was robbed of the not he had taken in Egypt, he suggested that his It was the intention of the Founding Fathers of the United States to adopt a system like the French metric system and a clause was included in the Constitution to this intent; but Jefferson, who probably was influenced by Masonic ideology, opposed the adoption of the French metric system with the argument that one should adopt a standard based on the pendulum. Ever since, the point of view of Jefferson has been upheld by religious fundamentalists and by nativists. This strange sequence of ideas explains how the notion that the Egyptian standard of length was based on the pendulum was upheld by Petrie. Even Lehmann-Haupt, the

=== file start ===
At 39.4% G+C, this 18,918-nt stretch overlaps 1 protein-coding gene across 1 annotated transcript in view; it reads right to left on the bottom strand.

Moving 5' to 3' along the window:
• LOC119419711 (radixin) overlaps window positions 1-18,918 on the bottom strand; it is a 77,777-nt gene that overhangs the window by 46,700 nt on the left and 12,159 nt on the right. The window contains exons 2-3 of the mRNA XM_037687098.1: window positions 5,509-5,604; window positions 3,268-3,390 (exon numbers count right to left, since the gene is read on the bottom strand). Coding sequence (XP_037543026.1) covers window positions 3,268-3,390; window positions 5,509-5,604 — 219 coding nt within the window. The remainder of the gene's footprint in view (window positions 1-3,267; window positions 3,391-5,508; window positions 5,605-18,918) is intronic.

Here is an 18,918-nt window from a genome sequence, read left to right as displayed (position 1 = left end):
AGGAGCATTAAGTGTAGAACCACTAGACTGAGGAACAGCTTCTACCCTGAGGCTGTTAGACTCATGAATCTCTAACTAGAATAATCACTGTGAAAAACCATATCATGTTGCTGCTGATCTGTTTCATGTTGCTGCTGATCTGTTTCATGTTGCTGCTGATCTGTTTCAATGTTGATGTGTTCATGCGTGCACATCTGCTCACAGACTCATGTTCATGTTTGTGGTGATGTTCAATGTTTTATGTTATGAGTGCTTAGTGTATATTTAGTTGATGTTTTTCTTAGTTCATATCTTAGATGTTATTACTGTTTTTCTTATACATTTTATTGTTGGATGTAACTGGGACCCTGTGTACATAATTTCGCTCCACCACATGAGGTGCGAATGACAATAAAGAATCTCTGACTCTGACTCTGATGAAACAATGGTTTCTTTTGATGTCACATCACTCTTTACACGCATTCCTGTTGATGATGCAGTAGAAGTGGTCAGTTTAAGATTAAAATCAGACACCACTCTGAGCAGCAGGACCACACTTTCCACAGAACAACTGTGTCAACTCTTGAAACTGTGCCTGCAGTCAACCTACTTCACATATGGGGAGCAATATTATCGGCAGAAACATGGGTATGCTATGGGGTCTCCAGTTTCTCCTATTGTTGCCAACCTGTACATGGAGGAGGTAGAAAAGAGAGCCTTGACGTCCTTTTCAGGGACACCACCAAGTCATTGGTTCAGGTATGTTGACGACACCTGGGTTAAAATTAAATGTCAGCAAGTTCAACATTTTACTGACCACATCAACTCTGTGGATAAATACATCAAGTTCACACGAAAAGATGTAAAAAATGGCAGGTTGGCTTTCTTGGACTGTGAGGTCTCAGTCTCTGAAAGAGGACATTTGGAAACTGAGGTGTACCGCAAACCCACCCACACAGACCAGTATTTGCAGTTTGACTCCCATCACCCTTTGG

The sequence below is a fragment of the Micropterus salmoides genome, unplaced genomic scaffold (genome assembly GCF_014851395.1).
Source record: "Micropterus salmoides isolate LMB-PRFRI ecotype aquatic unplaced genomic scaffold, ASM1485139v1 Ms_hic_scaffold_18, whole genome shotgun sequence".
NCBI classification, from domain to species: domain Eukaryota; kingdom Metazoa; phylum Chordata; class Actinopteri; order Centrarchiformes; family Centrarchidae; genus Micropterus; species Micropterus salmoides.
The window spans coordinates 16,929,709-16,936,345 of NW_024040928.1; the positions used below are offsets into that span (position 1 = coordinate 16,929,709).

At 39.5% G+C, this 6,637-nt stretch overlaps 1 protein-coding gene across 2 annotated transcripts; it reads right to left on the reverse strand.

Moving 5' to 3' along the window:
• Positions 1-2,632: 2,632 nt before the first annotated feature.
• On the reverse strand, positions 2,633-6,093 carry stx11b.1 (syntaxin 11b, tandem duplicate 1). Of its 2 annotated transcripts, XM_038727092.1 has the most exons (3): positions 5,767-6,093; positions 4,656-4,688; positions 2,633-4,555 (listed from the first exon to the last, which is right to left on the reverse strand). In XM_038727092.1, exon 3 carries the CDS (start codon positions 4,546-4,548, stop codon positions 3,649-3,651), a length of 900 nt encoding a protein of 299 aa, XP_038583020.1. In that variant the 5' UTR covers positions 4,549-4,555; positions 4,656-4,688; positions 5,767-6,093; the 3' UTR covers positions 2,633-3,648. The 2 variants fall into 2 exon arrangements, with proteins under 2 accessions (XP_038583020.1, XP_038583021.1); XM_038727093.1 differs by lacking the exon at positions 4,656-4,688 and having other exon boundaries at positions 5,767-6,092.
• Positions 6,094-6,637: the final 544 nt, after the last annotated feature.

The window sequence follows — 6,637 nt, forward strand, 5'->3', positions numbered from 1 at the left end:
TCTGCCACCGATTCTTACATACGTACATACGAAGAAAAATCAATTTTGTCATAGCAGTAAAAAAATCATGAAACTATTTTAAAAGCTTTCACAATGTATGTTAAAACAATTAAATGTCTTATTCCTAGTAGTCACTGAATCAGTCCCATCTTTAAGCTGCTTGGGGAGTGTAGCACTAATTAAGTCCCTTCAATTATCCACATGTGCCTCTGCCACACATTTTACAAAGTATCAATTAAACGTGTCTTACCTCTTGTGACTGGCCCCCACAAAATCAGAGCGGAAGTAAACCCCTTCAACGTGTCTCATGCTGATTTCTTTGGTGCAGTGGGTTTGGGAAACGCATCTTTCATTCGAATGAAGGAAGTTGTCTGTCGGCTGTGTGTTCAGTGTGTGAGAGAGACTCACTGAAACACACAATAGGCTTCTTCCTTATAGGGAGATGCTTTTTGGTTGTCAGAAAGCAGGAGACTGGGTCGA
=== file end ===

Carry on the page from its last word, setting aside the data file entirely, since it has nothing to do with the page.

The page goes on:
soundest metrologist of this century, argued that the basis of the ancient
system of measures is the Mesopotamian cubit, calculated as half the
length of the pendulum that beats the second at latitude 30 (latitude
of the mouth of the Tigris and Euphrates). It happens by chance that
the Mesopotamian foot, which according to ray reckoning is 332.9384